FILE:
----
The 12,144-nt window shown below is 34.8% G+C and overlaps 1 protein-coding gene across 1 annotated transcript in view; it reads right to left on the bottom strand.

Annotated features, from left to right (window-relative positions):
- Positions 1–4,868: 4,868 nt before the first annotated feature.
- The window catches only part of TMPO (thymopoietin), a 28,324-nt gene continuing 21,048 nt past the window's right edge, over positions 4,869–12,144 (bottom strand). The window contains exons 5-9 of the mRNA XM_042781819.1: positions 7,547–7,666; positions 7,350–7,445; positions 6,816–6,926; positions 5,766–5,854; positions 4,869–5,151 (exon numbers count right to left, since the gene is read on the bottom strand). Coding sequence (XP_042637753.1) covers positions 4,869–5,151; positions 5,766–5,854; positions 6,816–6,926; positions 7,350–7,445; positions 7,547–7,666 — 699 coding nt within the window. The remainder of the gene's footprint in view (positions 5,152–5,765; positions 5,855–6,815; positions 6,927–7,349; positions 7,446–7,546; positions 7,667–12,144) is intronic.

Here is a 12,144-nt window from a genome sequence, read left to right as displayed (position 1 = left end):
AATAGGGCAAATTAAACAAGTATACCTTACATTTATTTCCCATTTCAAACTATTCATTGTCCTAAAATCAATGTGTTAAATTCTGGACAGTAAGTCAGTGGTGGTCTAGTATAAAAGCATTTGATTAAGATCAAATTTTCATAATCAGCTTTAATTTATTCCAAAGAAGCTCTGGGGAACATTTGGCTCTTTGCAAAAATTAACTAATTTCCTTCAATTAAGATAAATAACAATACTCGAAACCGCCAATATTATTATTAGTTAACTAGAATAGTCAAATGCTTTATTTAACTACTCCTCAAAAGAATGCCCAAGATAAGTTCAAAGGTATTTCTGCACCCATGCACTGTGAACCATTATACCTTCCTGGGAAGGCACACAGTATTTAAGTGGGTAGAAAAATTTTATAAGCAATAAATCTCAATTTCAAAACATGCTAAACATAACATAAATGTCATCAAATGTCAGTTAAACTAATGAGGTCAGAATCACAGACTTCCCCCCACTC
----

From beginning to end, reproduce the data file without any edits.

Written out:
The 12,144-nt window shown below is 34.8% G+C and overlaps 1 protein-coding gene across 1 annotated transcript in view; it reads right to left on the bottom strand.

Annotated features, from left to right (window-relative positions):
- Positions 1–4,868: 4,868 nt before the first annotated feature.
- The window catches only part of TMPO (thymopoietin), a 28,324-nt gene continuing 21,048 nt past the window's right edge, over positions 4,869–12,144 (bottom strand). The window contains exons 5-9 of the mRNA XM_042781819.1: positions 7,547–7,666; positions 7,350–7,445; positions 6,816–6,926; positions 5,766–5,854; positions 4,869–5,151 (exon numbers count right to left, since the gene is read on the bottom strand). Coding sequence (XP_042637753.1) covers positions 4,869–5,151; positions 5,766–5,854; positions 6,816–6,926; positions 7,350–7,445; positions 7,547–7,666 — 699 coding nt within the window. The remainder of the gene's footprint in view (positions 5,152–5,765; positions 5,855–6,815; positions 6,927–7,349; positions 7,446–7,546; positions 7,667–12,144) is intronic.

Here is a 12,144-nt window from a genome sequence, read left to right as displayed (position 1 = left end):
AATAGGGCAAATTAAACAAGTATACCTTACATTTATTTCCCATTTCAAACTATTCATTGTCCTAAAATCAATGTGTTAAATTCTGGACAGTAAGTCAGTGGTGGTCTAGTATAAAAGCATTTGATTAAGATCAAATTTTCATAATCAGCTTTAATTTATTCCAAAGAAGCTCTGGGGAACATTTGGCTCTTTGCAAAAATTAACTAATTTCCTTCAATTAAGATAAATAACAATACTCGAAACCGCCAATATTATTATTAGTTAACTAGAATAGTCAAATGCTTTATTTAACTACTCCTCAAAAGAATGCCCAAGATAAGTTCAAAGGTATTTCTGCACCCATGCACTGTGAACCATTATACCTTCCTGGGAAGGCACACAGTATTTAAGTGGGTAGAAAAATTTTATAAGCAATAAATCTCAATTTCAAAACATGCTAAACATAACATAAATGTCATCAAATGTCAGTTAAACTAATGAGGTCAGAATCACAGACTTCCCCCCACTC